This volume of interconnected stories, part of Coffee House's series by Asian-American writers, introduces a young Chinese immigrant. Working from a decidedly autobiographical base, Wang Ping presents horror stories of Maoist China from which most of the horror has been carefully removed. Wang uses the first-person voice of a young woman named Seaweed to tell of the depredations of the People's Revolution. Plastic surgeons are outlawed and forced to clean hospital bathrooms to atone for their sins; makeup and long flowing hair are forbidden; young children are left with grandparents in distant cities because there's no time to care for them at home; middle-class children who are graduated from high school are forced to spend two years working and living among peasants before they'll even be considered for the few college spots available; and peasant schoolgirls are sold into disastrous marriages. Finally fulfilling her dream of an education, Seaweed manages to attend graduate school in New York, get a green card, and find employment as a substitute teacher in Chinatown. Her day-to-day existence might be easier, but she's haunted by familial shadows (two sisters desperate for her to bring them to America, her father's death, her aunt and grandmother) and the untranslatable concept of chu jai—according to which, regardless of success, a Chinese woman does not have a ``home'' until she marries. The outer circumstances might change, but Seaweed's emotional tenor remains consistent: the caring young woman, refusing to be ashamed of her past, keeping a serene presence despite all odds. English might be the author's second language, but she has mastered a conversational tone that seems graceful and effortless—but, unfortunately, also one-dimensional. To fulfill the promise evident here, Wang will have to flesh out other characters and create multilayered tension. The only thing missing here is drama.

Pub Date: Sept. 1, 1994

ISBN: 1-56689-025-X

Page Count: 172

Publisher: Coffee House

Review Posted Online: May 20, 2010

Kirkus Reviews Issue: June 15, 1994

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It's being called a novel, but it is more a hybrid: short-stories/essays/confessions about the Vietnam War—the subject that O'Brien reasonably comes back to with every book. Some of these stories/memoirs are very good in their starkness and factualness: the title piece, about what a foot soldier actually has on him (weights included) at any given time, lends a palpability that makes the emotional freight (fear, horror, guilt) correspond superbly. Maybe the most moving piece here is "On The Rainy River," about a draftee's ambivalence about going, and how he decided to go: "I would go to war—I would kill and maybe die—because I was embarrassed not to." But so much else is so structurally coy that real effects are muted and disadvantaged: O'Brien is writing a book more about earnestness than about war, and the peekaboos of this isn't really me but of course it truly is serve no true purpose. They make this an annoyingly arty book, hiding more than not behind Hemingwayesque time-signatures and puerile repetitions about war (and memory and everything else, for that matter) being hell and heaven both. A disappointment.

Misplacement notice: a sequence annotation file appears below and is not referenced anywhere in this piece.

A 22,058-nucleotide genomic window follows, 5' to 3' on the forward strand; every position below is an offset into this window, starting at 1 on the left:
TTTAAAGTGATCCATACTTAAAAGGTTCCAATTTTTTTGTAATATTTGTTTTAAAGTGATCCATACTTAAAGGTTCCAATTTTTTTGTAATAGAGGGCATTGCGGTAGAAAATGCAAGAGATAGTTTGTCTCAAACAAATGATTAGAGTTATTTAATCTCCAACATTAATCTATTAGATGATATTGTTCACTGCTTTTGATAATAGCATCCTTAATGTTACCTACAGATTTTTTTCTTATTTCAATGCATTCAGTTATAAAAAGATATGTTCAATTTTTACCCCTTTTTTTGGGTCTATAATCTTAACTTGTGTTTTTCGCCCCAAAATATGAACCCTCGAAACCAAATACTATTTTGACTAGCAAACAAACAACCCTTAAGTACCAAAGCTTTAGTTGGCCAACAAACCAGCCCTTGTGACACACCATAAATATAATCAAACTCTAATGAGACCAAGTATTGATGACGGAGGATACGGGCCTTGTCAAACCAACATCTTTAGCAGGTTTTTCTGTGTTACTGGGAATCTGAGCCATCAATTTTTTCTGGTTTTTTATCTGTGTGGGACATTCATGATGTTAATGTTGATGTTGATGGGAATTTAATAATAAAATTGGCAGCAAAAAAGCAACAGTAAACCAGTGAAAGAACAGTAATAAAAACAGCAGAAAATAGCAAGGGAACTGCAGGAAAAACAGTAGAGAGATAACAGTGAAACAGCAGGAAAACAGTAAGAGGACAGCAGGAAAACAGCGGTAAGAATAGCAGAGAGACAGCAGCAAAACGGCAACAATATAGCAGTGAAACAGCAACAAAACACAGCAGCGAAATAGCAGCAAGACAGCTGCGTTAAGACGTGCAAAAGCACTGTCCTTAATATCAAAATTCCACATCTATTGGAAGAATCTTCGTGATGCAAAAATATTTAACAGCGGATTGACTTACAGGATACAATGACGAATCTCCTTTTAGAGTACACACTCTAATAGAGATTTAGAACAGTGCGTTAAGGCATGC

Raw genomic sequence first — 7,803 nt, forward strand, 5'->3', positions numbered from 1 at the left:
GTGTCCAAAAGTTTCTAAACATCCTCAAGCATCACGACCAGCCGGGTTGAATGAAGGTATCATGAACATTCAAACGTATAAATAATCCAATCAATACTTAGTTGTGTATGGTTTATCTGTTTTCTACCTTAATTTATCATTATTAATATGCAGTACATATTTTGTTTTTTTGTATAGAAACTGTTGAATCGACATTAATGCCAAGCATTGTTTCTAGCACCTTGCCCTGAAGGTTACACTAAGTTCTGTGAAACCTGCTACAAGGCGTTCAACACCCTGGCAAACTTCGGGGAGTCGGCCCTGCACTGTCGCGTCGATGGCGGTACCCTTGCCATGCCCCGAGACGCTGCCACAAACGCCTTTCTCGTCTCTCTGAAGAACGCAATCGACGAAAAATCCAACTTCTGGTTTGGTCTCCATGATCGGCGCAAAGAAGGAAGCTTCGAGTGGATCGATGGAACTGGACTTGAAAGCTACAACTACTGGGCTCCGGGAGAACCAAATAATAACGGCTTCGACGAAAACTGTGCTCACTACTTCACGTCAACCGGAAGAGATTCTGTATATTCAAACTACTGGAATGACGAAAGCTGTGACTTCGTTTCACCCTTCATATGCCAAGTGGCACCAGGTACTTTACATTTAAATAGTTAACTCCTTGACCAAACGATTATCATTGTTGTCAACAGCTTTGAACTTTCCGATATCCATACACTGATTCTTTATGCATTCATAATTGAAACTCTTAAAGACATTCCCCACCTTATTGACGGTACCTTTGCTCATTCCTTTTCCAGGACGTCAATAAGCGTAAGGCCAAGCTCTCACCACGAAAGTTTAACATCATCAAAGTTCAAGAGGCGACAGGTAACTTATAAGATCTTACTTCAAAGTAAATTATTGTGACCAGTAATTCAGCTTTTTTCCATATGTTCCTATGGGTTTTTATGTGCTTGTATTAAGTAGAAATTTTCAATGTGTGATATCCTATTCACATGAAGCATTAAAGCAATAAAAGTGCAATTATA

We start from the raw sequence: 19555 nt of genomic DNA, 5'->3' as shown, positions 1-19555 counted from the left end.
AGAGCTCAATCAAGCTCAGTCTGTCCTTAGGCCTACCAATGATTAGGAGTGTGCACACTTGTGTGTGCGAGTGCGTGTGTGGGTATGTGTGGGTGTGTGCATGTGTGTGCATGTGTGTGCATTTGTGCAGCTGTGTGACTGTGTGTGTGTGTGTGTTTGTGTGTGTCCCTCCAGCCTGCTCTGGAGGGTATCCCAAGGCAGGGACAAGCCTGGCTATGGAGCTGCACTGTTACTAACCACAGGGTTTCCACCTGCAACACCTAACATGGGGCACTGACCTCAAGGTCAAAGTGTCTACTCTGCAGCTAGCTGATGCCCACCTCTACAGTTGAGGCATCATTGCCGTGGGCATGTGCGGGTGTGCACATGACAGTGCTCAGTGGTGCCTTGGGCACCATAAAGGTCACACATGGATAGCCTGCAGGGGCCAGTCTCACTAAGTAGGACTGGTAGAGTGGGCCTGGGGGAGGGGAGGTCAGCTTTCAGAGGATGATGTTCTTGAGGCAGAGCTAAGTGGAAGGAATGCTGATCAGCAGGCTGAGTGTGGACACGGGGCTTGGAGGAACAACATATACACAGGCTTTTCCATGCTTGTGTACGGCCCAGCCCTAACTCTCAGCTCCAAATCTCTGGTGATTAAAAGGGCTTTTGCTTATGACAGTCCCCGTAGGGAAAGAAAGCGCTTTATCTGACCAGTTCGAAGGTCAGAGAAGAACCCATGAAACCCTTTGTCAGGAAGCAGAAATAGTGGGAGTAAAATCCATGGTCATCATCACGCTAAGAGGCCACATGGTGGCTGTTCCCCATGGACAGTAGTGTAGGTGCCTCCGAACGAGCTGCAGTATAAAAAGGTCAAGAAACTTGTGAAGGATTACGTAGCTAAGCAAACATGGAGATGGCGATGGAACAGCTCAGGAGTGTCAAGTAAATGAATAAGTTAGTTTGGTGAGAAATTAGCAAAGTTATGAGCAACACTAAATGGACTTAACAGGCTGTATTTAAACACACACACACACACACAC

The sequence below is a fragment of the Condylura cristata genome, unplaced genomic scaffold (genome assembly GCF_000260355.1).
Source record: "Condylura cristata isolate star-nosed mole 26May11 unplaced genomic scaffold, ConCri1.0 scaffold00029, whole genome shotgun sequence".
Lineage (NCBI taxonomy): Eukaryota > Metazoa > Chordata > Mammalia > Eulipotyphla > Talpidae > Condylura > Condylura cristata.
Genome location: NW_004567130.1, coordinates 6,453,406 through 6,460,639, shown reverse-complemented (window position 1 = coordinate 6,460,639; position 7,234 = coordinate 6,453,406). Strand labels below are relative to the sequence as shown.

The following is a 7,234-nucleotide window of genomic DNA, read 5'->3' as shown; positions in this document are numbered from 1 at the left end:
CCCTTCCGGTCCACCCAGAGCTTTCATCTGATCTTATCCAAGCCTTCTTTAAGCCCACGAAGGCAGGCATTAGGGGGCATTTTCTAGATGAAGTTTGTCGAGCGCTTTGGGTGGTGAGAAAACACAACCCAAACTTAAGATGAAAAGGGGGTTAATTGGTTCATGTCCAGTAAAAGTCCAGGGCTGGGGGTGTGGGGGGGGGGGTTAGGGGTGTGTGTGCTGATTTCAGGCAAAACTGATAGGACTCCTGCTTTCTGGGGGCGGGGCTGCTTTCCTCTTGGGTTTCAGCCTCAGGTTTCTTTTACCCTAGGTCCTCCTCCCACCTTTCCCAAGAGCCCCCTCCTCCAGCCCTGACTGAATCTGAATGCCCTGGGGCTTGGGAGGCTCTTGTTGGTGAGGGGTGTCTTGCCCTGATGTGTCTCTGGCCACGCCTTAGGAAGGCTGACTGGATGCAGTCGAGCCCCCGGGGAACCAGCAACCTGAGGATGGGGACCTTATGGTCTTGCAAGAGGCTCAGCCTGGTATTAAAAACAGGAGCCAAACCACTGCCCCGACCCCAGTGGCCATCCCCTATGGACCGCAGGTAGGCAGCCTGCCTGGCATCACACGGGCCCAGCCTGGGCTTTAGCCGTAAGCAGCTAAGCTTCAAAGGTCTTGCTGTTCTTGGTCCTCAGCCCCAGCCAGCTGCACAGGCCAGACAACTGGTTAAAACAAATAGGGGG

Pub Date: March 28, 1990

ISBN: 0618706410

Page Count: 256

Publisher: Houghton Mifflin

Review Posted Online: Oct. 2, 2011

Kirkus Reviews Issue: Feb. 15, 1990

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Told through the points of view of the four Garcia sisters- Carla, Sandi, Yolanda and Sofia-this perceptive first novel by poet Alvarez tells of a wealthy family exiled from the Dominican Republic after a failed coup, and how the daughters come of age, weathering the cultural and class transitions from privileged Dominicans to New York Hispanic immigrants. Brought up under strict social mores, the move to the States provides the girls a welcome escape from the pampered, overbearingly protective society in which they were raised, although subjecting them to other types of discrimination. Each rises to the challenge in her own way, as do their parents, Mami (Laura) and Papi (Carlos). The novel unfolds back through time, a complete picture accruing gradually as a series of stories recounts various incidents, beginning with ``Antojos'' (roughly translated ``cravings''), about Yolanda's return to the island after an absence of five years. Against the advice of her relatives, who fear for the safety of a young woman traveling the countryside alone, Yolanda heads out in a borrowed car in pursuit of some guavas and returns with a renewed understanding of stringent class differences. ``The Kiss,'' one of Sofia's stories, tells how she, married against her father's wishes, tries to keep family ties open by visiting yearly on her father's birthday with her young son. And in ``Trespass,'' Carla finds herself the victim of ignorance and prejudice a year after the Garcias have arrived in America, culminating with a pervert trying to lure her into his car. In perhaps one of the most deft and magical stories, ``Still Lives,'' young Sandi has an extraordinary first art lesson and becomes the inspiration for a statue of the Virgin: ``Dona Charito took the lot of us native children in hand Saturday mornings nine to twelve to put Art into us like Jesus into the heathen.'' The tradition and safety of the Old World are just part of the tradeoff that comes with the freedom and choice in the New. Alvarez manages to bring to attention many of the issues-serious and light-that immigrant families face, portraying them with sensitivity and, at times, an enjoyable, mischievous sense.

Pub Date: May 1, 1991

ISBN: 0-945575-57-2

Page Count: 308

Publisher: Algonquin

Review Posted Online: May 20, 2010

Kirkus Reviews Issue: March 15, 1991

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